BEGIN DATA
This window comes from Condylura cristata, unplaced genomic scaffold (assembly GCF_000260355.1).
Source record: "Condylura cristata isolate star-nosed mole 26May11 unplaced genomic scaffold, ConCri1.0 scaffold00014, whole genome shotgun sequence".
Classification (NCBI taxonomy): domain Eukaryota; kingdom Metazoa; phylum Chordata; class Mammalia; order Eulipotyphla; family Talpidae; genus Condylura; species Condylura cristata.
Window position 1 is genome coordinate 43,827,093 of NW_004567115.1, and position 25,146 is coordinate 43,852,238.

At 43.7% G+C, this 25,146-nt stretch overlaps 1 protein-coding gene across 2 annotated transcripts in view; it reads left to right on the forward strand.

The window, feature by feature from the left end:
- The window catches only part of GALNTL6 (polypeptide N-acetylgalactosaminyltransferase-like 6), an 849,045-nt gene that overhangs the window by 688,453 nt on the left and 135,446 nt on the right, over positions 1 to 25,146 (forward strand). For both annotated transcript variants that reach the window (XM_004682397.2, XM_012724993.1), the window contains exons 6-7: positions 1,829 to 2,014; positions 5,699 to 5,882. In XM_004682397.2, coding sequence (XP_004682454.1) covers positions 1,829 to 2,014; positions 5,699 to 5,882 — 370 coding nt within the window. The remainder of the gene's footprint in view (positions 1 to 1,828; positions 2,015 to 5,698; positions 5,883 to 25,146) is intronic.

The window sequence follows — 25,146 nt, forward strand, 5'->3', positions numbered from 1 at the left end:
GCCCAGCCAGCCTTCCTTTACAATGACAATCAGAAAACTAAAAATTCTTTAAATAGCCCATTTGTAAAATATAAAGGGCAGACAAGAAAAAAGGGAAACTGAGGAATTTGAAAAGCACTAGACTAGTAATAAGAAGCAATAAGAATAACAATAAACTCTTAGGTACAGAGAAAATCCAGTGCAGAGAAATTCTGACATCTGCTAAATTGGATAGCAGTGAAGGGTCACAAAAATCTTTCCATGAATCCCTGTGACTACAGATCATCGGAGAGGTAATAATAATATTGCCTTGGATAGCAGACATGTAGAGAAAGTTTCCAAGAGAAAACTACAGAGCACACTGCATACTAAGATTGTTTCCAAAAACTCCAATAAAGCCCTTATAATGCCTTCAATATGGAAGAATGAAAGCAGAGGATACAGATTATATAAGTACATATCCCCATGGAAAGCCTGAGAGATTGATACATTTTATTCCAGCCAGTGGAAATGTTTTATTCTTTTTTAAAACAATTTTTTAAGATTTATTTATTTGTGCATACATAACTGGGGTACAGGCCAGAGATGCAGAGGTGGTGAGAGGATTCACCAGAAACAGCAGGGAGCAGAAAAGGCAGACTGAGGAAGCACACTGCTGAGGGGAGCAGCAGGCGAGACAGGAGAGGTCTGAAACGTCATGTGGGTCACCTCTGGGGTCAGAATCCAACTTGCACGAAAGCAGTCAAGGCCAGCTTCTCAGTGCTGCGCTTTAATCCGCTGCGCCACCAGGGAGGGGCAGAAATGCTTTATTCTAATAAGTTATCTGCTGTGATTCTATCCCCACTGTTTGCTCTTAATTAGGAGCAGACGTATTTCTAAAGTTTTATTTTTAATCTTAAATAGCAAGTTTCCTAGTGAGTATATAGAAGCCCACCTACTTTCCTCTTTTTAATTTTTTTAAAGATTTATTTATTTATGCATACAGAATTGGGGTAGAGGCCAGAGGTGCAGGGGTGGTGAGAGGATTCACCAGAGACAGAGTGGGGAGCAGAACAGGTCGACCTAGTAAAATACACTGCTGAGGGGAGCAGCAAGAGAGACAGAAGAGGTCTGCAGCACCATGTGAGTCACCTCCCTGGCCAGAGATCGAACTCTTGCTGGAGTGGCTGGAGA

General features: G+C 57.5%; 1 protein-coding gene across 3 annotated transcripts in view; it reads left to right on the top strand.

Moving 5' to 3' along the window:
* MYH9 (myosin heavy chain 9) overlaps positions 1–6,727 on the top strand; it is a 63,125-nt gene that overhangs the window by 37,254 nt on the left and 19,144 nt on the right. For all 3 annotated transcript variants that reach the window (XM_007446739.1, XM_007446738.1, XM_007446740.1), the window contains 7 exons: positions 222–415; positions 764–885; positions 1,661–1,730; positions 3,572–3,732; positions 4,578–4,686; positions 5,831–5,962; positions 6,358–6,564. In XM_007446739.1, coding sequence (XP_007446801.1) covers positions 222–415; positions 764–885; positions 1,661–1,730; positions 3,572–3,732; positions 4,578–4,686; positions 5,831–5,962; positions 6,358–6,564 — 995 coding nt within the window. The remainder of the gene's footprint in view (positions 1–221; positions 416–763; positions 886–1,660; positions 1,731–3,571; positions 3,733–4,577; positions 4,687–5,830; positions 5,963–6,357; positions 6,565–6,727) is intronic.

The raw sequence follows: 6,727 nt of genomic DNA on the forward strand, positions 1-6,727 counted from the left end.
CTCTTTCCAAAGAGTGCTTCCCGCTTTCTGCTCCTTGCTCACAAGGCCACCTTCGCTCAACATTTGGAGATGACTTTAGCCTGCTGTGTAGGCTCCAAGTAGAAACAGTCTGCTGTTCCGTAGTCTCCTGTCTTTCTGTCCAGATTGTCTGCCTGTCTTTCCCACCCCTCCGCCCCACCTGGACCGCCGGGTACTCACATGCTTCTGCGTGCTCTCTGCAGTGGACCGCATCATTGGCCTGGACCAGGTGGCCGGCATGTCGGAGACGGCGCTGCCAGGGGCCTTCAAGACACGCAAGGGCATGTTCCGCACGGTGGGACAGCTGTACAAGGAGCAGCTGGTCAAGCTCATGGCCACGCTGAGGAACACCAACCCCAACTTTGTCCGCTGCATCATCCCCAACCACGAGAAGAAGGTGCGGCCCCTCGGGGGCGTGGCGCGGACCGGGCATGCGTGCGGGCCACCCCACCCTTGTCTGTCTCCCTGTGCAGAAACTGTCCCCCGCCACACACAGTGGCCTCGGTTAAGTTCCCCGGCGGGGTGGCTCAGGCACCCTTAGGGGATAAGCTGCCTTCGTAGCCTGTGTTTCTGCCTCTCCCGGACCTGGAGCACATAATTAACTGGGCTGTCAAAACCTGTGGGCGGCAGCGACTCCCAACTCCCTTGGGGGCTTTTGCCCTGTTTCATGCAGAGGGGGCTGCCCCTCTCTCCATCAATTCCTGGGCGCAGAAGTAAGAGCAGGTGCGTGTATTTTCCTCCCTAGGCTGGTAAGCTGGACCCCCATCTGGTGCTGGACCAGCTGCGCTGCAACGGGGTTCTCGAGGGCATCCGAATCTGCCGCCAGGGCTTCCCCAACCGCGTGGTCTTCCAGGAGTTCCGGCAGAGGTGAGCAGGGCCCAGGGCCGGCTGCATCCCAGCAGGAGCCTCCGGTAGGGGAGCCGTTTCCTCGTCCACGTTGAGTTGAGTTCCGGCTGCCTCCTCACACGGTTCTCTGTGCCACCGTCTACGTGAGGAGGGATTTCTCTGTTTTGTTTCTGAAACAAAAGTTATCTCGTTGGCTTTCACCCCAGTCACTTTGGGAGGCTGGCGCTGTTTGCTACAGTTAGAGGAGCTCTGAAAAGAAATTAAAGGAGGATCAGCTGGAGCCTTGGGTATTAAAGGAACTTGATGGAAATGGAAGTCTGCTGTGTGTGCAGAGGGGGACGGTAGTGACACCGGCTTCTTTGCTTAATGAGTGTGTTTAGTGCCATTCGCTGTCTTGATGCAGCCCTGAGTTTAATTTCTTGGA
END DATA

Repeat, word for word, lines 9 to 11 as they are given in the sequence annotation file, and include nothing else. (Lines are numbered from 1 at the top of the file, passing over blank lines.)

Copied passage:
GCCCAGCCAGCCTTCCTTTACAATGACAATCAGAAAACTAAAAATTCTTTAAATAGCCCATTTGTAAAATATAAAGGGCAGACAAGAAAAAAGGGAAACTGAGGAATTTGAAAAGCACTAGACTAGTAATAAGAAGCAATAAGAATAACAATAAACTCTTAGGTACAGAGAAAATCCAGTGCAGAGAAATTCTGACATCTGCTAAATTGGATAGCAGTGAAGGGTCACAAAAATCTTTCCATGAATCCCTGTGACTACAGATCATCGGAGAGGTAATAATAATATTGCCTTGGATAGCAGACATGTAGAGAAAGTTTCCAAGAGAAAACTACAGAGCACACTGCATACTAAGATTGTTTCCAAAAACTCCAATAAAGCCCTTATAATGCCTTCAATATGGAAGAATGAAAGCAGAGGATACAGATTATATAAGTACATATCCCCATGGAAAGCCTGAGAGATTGATACATTTTATTCCAGCCAGTGGAAATGTTTTATTCTTTTTTAAAACAATTTTTTAAGATTTATTTATTTGTGCATACATAACTGGGGTACAGGCCAGAGATGCAGAGGTGGTGAGAGGATTCACCAGAAACAGCAGGGAGCAGAAAAGGCAGACTGAGGAAGCACACTGCTGAGGGGAGCAGCAGGCGAGACAGGAGAGGTCTGAAACGTCATGTGGGTCACCTCTGGGGTCAGAATCCAACTTGCACGAAAGCAGTCAAGGCCAGCTTCTCAGTGCTGCGCTTTAATCCGCTGCGCCACCAGGGAGGGGCAGAAATGCTTTATTCTAATAAGTTATCTGCTGTGATTCTATCCCCACTGTTTGCTCTTAATTAGGAGCAGACGTATTTCTAAAGTTTTATTTTTAATCTTAAATAGCAAGTTTCCTAGTGAGTATATAGAAGCCCACCTACTTTCCTCTTTTTAATTTTTTTAAAGATTTATTTATTTATGCATACAGAATTGGGGTAGAGGCCAGAGGTGCAGGGGTGGTGAGAGGATTCACCAGAGACAGAGTGGGGAGCAGAACAGGTCGACCTAGTAAAATACACTGCTGAGGGGAGCAGCAAGAGAGACAGAAGAGGTCTGCAGCACCATGTGAGTCACCTCCCTGGCCAGAGATCGAACTCTTGCTGGAGTGGCTGGAGA

General features: G+C 57.5%; 1 protein-coding gene across 3 annotated transcripts in view; it reads left to right on the top strand.

Moving 5' to 3' along the window: